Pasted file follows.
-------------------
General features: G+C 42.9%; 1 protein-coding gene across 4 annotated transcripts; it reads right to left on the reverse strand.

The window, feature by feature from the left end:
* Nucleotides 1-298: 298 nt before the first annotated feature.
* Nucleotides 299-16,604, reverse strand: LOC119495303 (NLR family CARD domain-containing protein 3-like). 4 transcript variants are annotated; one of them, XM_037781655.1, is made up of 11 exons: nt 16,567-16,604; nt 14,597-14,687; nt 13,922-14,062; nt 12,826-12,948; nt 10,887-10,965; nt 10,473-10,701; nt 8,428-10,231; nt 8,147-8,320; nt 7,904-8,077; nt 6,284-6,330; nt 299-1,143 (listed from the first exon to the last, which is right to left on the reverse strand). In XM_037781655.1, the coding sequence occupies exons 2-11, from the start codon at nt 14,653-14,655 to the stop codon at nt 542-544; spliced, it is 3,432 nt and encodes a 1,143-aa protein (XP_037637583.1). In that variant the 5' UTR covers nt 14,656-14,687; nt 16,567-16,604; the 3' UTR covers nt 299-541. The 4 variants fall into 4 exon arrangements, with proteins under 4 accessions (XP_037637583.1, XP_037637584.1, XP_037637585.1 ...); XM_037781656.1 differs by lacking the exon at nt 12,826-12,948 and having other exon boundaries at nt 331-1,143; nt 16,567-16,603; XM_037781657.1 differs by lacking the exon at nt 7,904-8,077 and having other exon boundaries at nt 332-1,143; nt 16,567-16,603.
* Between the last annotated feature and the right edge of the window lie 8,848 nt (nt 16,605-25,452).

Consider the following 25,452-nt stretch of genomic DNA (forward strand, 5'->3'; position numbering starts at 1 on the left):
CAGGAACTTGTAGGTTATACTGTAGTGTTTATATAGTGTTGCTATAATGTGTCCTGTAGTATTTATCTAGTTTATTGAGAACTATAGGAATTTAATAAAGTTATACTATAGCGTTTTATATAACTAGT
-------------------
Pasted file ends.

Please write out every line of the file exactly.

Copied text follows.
General features: G+C 42.9%; 1 protein-coding gene across 4 annotated transcripts; it reads right to left on the reverse strand.

The window, feature by feature from the left end:
* Nucleotides 1-298: 298 nt before the first annotated feature.
* Nucleotides 299-16,604, reverse strand: LOC119495303 (NLR family CARD domain-containing protein 3-like). 4 transcript variants are annotated; one of them, XM_037781655.1, is made up of 11 exons: nt 16,567-16,604; nt 14,597-14,687; nt 13,922-14,062; nt 12,826-12,948; nt 10,887-10,965; nt 10,473-10,701; nt 8,428-10,231; nt 8,147-8,320; nt 7,904-8,077; nt 6,284-6,330; nt 299-1,143 (listed from the first exon to the last, which is right to left on the reverse strand). In XM_037781655.1, the coding sequence occupies exons 2-11, from the start codon at nt 14,653-14,655 to the stop codon at nt 542-544; spliced, it is 3,432 nt and encodes a 1,143-aa protein (XP_037637583.1). In that variant the 5' UTR covers nt 14,656-14,687; nt 16,567-16,604; the 3' UTR covers nt 299-541. The 4 variants fall into 4 exon arrangements, with proteins under 4 accessions (XP_037637583.1, XP_037637584.1, XP_037637585.1 ...); XM_037781656.1 differs by lacking the exon at nt 12,826-12,948 and having other exon boundaries at nt 331-1,143; nt 16,567-16,603; XM_037781657.1 differs by lacking the exon at nt 7,904-8,077 and having other exon boundaries at nt 332-1,143; nt 16,567-16,603.
* Between the last annotated feature and the right edge of the window lie 8,848 nt (nt 16,605-25,452).

Consider the following 25,452-nt stretch of genomic DNA (forward strand, 5'->3'; position numbering starts at 1 on the left):
CAGGAACTTGTAGGTTATACTGTAGTGTTTATATAGTGTTGCTATAATGTGTCCTGTAGTATTTATCTAGTTTATTGAGAACTATAGGAATTTAATAAAGTTATACTATAGCGTTTTATATAACTAGT